By Michael Goetinck
In order for a building’s insulation to be most effective it needs to be in contact with an air barrier. In an ideal world a home’s air barrier is continuous. This can be achieved through thoughtful design and construction when building a new home. However, when retro-fitting existing homes it’s not always clear where the air barrier is before you start, if there is one, or where to establish it during the course of the retro-fit. While the goal is a continuous barrier, depending on the scope of work the result is often less than continuous, but significant increases in the structure’s airtightness can still be achieved. The building can still be durable and comfortable, and the work is still worth doing. For the purposes of this article I’m assuming that the closed cavities will be filled with high density insulation and open attics will have loose fill insulation.
Note that here we are discussing buildings’ air barriers which are intended to reduce or control air infiltration, as distinct from vapor barriers or retarders, which are intended to control moisture movement and accumulation, used for instance with fibrous insulation, to prevent problems related to moisture.
An inspection of the building can establish the location of the existing air barrier. Using a thermal imaging camera in conjunction with a blower door allows its effectiveness to be evaluated. Exterior air barriers can be plywood or oriented strand board (OSB) sheathing with taped seams, various air barrier fabrics, and spray or liquid-applied films. Interior air barriers include drywall, plaster, and air barrier fabrics. Some houses have air barriers in the middle of the wall assemblies. Plywood or OSB, plaster, drywall, and air barrier fabrics can be located within double cavity construction assemblies. Sometimes there is no air barrier. Houses are sometimes built with board sheathing (as opposed to sheet goods sheathing like plywood or OSB), or tongue-and-groove interior wall and ceiling coverings, or both, and these materials often do not form adequate air barriers.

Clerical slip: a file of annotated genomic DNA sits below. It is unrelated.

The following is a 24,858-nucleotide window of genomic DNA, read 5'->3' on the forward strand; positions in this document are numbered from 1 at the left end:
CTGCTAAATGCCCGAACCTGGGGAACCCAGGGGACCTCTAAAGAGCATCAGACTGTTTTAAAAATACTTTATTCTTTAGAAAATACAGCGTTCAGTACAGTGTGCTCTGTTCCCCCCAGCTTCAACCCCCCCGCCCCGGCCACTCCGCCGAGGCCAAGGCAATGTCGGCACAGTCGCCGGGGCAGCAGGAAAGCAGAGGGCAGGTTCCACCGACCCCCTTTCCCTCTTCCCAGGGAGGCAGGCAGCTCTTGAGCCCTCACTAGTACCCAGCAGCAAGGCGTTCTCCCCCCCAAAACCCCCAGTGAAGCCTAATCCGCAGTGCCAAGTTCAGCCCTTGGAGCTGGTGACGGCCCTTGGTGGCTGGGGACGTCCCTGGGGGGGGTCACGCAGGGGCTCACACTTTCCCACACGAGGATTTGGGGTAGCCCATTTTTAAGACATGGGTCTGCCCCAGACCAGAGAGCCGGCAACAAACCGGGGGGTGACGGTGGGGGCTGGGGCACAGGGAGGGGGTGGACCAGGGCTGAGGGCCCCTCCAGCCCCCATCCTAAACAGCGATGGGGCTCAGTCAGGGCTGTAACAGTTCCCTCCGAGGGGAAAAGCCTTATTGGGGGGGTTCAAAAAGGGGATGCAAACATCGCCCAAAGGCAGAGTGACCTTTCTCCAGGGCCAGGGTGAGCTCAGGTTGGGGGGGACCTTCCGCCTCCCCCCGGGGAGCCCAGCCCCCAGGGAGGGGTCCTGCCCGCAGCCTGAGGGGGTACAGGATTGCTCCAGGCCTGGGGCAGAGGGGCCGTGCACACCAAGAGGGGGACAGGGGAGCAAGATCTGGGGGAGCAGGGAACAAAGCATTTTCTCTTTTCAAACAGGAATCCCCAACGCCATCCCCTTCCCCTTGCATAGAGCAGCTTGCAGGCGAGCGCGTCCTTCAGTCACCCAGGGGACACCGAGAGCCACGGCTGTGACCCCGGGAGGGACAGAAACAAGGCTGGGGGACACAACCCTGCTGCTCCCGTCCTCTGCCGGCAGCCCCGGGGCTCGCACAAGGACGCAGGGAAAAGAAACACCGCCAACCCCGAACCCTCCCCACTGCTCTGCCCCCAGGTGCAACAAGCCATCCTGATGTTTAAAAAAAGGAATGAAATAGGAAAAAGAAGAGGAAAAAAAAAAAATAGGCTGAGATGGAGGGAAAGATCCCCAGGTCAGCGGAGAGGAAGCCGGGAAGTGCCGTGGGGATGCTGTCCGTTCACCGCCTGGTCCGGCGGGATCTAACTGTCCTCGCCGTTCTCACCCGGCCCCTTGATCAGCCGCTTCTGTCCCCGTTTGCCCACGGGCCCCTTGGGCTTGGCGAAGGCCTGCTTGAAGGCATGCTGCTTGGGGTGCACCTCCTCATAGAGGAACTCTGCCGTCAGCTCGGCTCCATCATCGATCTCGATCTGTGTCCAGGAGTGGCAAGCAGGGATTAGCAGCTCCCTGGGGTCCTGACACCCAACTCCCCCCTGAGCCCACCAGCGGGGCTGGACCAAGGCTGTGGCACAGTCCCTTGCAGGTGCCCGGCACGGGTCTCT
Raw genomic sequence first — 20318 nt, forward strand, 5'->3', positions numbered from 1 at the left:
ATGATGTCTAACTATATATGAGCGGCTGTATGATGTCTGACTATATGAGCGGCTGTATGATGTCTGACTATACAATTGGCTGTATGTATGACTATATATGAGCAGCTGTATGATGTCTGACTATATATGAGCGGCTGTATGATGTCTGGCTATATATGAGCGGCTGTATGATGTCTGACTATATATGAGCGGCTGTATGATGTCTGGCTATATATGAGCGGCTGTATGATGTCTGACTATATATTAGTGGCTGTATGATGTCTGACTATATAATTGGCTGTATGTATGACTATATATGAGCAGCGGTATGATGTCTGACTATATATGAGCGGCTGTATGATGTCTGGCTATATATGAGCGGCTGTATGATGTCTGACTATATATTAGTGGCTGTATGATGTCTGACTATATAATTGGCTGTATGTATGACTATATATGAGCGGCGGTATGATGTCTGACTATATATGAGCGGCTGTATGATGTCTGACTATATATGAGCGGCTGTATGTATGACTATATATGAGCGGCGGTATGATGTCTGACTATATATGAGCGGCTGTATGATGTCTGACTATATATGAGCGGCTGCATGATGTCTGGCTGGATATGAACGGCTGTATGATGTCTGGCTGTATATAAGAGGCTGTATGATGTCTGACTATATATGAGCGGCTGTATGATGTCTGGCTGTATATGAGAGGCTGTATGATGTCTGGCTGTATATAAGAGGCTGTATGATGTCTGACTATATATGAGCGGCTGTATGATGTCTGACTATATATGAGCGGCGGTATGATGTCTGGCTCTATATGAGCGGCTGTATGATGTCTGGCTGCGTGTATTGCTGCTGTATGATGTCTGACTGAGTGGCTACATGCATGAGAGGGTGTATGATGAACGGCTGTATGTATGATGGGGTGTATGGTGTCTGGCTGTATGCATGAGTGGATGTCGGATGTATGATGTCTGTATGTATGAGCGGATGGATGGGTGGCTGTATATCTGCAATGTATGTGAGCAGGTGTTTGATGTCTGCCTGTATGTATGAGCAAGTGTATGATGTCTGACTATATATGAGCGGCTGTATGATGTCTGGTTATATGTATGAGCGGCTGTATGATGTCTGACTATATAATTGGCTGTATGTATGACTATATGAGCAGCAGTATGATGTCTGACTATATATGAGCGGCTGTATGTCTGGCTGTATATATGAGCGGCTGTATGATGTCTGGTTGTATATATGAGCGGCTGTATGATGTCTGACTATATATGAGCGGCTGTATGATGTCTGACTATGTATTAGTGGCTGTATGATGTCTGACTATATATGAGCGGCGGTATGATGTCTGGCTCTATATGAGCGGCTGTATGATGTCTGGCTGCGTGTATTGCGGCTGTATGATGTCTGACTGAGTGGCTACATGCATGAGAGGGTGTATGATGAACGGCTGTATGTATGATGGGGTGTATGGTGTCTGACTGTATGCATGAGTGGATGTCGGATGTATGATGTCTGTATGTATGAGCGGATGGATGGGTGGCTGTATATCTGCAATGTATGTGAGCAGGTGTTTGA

More often than not, there’s some type of air barrier material somewhere in the house, but it has penetrations (holes and gaps) that reduce its effectiveness and the performance of the insulation.
So, what to do? It depends.
If the plan is to strip the interior of the house down to the framing, then creating a continuous air barrier is relatively straight forward. If the air barrier is being installed on the interior side of the framing then special attention needs to be paid to the transitions from one floor to the next. One way to solve this is to extend the air barrier fabric up into the floor joists and attach it to the sub-floor above. All the seams and cuts in the fabric need to be sealed with a compatible air sealing tape. If the sub-floor is tongue and groove then a high quality flexible caulk should be used to seal any gaps such as those where the boards come together, and any others. The fabric then continues across the underside of the rafters or attic floor joists.
If the building’s siding is going to be removed then establishing an air barrier that covers the exterior walls from foundation to roof should be considered. In order to make the barrier continuous it needs to extend above the top plate and over the roof framing or connect with the interior air barrier. This is one of those areas that can lead to a less than perfect continuous air barrier. In this case, the soffits should be filled with a high density insulation such as dense pack cellulose which will reduce air movement to an acceptable level.
If the siding is not going to be removed, the house is not going to be gutted, there is an existing air barrier, or the plan is to make the building as efficient as possible without significant changes to the structure, then the focus should be on finding penetrations and sealing them. If there is not an air barrier (e.g., interior walls and ceiling are tongue and groove boards), but the other conditions are present, then covering or replacing the wood with drywall is a good option.
Michael Goetinck is the owner of Snowdog Construction, Ltd, in Norwich, VT. This series will continue in Green Energy Times, where the author will cover other topics that can help achieve the “deep energy” measures which help buildings’ energy performance, and so can benefit us all.